May 24, 2024


As NASA prepares to send astronauts to the Moon as part of the upcoming Artemis 2 mission, the space agency still needs to resolve a few lingering issues with its Orion capsule that could jeopardize the safety of the crew on board, according to a new report.

The NASA Office of Inspector General (OIG) released a report on Wednesday that assessed the space agency’s readiness to launch a crew on board the Orion spacecraft in September 2025. The report examined anomalies with the spacecraft’s heat shield and other hardware components, all of which were discovered after the uncrewed Artemis 1 mission in late 2022.

“The Artemis I test flight revealed critical issues that need to be addressed before placing crew on the Artemis II mission,” the report read. “In particular, the test flight revealed anomalies with the Orion heat shield, separation bolts, and power distribution that pose significant risks to the safety of the crew.”

The most significant issue has to do with Orion’s heat shield. We’ve covered this issue before, but it’s really becoming a big headache for the space agency. During Orion’s reentry through Earth’s atmosphere, the spacecraft traveled at speeds reaching 24,600 miles per hour (39,590 kilometers per hour) and its heat shield endured temperatures above 5,000 degrees Fahrenheit. That’s the fastest speed at which any crew-rated spacecraft has returned to Earth.

Although NASA engineers had anticipated that some charring would occur, the report revealed that the space agency identified more than 100 locations where protective material from Orion’s heat shield chipped away unexpectedly during its reentry.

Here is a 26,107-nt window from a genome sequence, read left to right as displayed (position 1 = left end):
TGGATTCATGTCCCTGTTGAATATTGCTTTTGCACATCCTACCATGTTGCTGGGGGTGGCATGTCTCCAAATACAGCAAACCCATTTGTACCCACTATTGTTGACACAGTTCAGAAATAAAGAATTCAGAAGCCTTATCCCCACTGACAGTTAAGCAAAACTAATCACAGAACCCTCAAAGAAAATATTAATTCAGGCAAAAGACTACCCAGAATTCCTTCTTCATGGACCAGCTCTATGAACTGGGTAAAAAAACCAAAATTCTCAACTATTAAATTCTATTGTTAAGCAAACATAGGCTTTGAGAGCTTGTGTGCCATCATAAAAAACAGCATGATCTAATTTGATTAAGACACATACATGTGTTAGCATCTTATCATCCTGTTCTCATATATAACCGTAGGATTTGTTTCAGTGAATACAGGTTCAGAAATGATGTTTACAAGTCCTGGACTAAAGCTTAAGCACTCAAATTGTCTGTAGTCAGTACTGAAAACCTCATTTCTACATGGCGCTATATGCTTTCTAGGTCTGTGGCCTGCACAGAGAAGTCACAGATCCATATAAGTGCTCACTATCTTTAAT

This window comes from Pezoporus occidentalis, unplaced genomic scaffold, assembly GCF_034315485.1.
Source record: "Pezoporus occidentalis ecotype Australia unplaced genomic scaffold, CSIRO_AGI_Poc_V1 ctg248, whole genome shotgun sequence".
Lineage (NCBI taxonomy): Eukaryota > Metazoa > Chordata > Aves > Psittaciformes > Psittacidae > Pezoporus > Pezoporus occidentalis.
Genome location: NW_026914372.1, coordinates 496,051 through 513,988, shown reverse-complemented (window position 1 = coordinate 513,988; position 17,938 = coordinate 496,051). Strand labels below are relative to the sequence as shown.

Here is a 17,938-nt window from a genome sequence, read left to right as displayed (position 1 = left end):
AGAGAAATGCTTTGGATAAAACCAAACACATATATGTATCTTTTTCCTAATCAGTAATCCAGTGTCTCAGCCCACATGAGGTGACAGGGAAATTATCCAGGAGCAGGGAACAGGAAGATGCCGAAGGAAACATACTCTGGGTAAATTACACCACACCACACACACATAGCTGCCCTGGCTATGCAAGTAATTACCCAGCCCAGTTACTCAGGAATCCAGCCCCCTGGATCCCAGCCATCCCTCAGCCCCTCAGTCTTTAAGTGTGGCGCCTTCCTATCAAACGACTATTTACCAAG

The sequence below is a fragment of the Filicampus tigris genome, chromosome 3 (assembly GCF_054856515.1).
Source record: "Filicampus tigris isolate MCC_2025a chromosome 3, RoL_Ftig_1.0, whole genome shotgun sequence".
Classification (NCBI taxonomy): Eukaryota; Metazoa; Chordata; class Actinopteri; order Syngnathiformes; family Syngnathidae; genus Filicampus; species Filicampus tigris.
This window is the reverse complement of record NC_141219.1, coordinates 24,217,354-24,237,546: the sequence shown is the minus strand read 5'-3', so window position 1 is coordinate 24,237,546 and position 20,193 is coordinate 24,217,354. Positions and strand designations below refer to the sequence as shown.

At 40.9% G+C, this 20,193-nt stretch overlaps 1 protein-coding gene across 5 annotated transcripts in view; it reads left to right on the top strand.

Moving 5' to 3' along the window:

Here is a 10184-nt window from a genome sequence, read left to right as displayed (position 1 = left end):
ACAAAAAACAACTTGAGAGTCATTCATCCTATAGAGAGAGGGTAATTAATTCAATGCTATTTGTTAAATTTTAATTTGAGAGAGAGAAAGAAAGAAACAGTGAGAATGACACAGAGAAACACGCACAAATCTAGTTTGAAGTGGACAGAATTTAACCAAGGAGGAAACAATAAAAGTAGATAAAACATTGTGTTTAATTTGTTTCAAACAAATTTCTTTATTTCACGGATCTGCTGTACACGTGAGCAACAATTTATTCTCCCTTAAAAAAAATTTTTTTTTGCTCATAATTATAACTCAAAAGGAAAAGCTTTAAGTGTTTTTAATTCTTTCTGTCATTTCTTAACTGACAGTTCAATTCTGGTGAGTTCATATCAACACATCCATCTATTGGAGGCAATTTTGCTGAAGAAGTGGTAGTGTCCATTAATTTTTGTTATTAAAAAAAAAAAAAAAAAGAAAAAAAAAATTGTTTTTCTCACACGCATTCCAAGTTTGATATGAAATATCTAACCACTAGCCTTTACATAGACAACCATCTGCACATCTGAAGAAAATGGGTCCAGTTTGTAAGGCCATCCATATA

Orion’s heat shield endured some unexpected damage during Artemis 1.

Orion’s heat shield endured some unexpected damage during Artemis 1.
Image: NASA Office of Inspector General

“Portions of the char layer wore away differently than NASA engineers predicted, cracking and breaking off the spacecraft in fragments that created a trail of debris rather than melting away as designed,” the report read. The inspector general added that the heat shield’s performance creates “a risk that the heat shield may not sufficiently protect the capsule’s systems and crew from the extreme heat of reentry on future missions.”

NASA is working to resolve the issue either by replacing heat shield components or altering Orion’s reentry trajectory. In late 2023, the space agency stated that it expects a resolution to the heat shield issue by late spring of this year.

The report also addressed an issue with the crew capsule’s separation bolts, which revealed “unexpected melting and erosion that created a gap leading to increased heating inside the bolt.” NASA mitigated the issue by making minor modifications to the separation bolt design and adding additional thermal protective barrier material in the bolt gap.

Following Artemis 1, NASA also recorded 24 instances of power distribution anomalies in Orion’s Electrical Power System. NASA determined that the power distribution issue was caused by radiation and is developing software changes for the Artemis 2 mission. The report, however, warns that “without a permanent hardware fix, there is increased risk that further power distribution anomalies could lead to a loss of redundancy, inadequate power, and potential loss of vehicle propulsion and pressurization.”

NASA wasn’t too happy about the inspector general’s audit, writing a rather snappy response to reassure that the space agency is already addressing the recommendations cited in the report. “Being audited in the middle of a development process presents several challenges including disruptions to ongoing workflow and priorities,” the space agency wrote. “NASA is concerned that the report’s tone might suggest that the OIG identified the risks discussed, when in fact, all recommendations were already being addressed by NASA through forward risk-based disposition prior to the audit.”

Okay, we hear you. NASA has seemingly got this under control.

Want to know more about humanity’s next giant leap in space? Check out our full coverage of NASA’s Artemis Moon program, the new Space Launch System (SLS) rocket and Orion spacecraft, the recently concluded Artemis 1 mission around the Moon, the four-person Artemis 2 crew, NASA and Axiom’s Artemis Moon suit, and the upcoming lunar Gateway space station. And for more spaceflight in your life, follow us on X and bookmark Gizmodo’s dedicated Spaceflight page.

A version of this article originally appeared on Gizmodo.



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